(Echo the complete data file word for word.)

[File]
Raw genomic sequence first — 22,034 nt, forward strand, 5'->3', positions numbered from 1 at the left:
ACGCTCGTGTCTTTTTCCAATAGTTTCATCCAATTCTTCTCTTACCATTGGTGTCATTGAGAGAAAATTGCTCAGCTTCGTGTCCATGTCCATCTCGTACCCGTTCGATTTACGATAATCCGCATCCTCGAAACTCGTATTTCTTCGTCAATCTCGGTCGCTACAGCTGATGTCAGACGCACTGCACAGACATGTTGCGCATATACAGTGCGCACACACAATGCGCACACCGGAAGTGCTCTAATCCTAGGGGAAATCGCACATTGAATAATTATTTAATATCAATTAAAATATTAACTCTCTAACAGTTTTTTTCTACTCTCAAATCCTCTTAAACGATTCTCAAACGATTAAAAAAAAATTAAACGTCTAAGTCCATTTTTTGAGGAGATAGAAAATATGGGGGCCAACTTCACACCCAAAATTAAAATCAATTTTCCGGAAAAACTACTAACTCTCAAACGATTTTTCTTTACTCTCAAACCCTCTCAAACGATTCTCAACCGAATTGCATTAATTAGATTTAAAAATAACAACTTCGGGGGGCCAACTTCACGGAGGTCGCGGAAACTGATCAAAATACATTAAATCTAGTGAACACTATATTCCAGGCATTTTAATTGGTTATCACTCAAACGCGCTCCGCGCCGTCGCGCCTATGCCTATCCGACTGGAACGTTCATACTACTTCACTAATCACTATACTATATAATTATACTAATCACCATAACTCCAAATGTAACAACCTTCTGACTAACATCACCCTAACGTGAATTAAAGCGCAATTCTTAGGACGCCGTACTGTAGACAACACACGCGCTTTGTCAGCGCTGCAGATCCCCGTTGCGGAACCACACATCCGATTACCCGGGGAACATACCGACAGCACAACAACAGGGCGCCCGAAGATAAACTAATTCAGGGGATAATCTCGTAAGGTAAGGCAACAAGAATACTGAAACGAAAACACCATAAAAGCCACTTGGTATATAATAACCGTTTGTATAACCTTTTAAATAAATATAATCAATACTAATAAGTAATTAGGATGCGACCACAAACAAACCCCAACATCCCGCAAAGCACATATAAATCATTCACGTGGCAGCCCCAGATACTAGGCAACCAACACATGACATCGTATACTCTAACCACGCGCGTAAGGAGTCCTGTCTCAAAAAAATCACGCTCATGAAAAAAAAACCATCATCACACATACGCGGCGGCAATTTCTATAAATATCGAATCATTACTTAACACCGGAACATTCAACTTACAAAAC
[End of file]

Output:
Raw genomic sequence first — 22,034 nt, forward strand, 5'->3', positions numbered from 1 at the left:
ACGCTCGTGTCTTTTTCCAATAGTTTCATCCAATTCTTCTCTTACCATTGGTGTCATTGAGAGAAAATTGCTCAGCTTCGTGTCCATGTCCATCTCGTACCCGTTCGATTTACGATAATCCGCATCCTCGAAACTCGTATTTCTTCGTCAATCTCGGTCGCTACAGCTGATGTCAGACGCACTGCACAGACATGTTGCGCATATACAGTGCGCACACACAATGCGCACACCGGAAGTGCTCTAATCCTAGGGGAAATCGCACATTGAATAATTATTTAATATCAATTAAAATATTAACTCTCTAACAGTTTTTTTCTACTCTCAAATCCTCTTAAACGATTCTCAAACGATTAAAAAAAAATTAAACGTCTAAGTCCATTTTTTGAGGAGATAGAAAATATGGGGGCCAACTTCACACCCAAAATTAAAATCAATTTTCCGGAAAAACTACTAACTCTCAAACGATTTTTCTTTACTCTCAAACCCTCTCAAACGATTCTCAACCGAATTGCATTAATTAGATTTAAAAATAACAACTTCGGGGGGCCAACTTCACGGAGGTCGCGGAAACTGATCAAAATACATTAAATCTAGTGAACACTATATTCCAGGCATTTTAATTGGTTATCACTCAAACGCGCTCCGCGCCGTCGCGCCTATGCCTATCCGACTGGAACGTTCATACTACTTCACTAATCACTATACTATATAATTATACTAATCACCATAACTCCAAATGTAACAACCTTCTGACTAACATCACCCTAACGTGAATTAAAGCGCAATTCTTAGGACGCCGTACTGTAGACAACACACGCGCTTTGTCAGCGCTGCAGATCCCCGTTGCGGAACCACACATCCGATTACCCGGGGAACATACCGACAGCACAACAACAGGGCGCCCGAAGATAAACTAATTCAGGGGATAATCTCGTAAGGTAAGGCAACAAGAATACTGAAACGAAAACACCATAAAAGCCACTTGGTATATAATAACCGTTTGTATAACCTTTTAAATAAATATAATCAATACTAATAAGTAATTAGGATGCGACCACAAACAAACCCCAACATCCCGCAAAGCACATATAAATCATTCACGTGGCAGCCCCAGATACTAGGCAACCAACACATGACATCGTATACTCTAACCACGCGCGTAAGGAGTCCTGTCTCAAAAAAATCACGCTCATGAAAAAAAAACCATCATCACACATACGCGGCGGCAATTTCTATAAATATCGAATCATTACTTAACACCGGAACATTCAACTTACAAAAC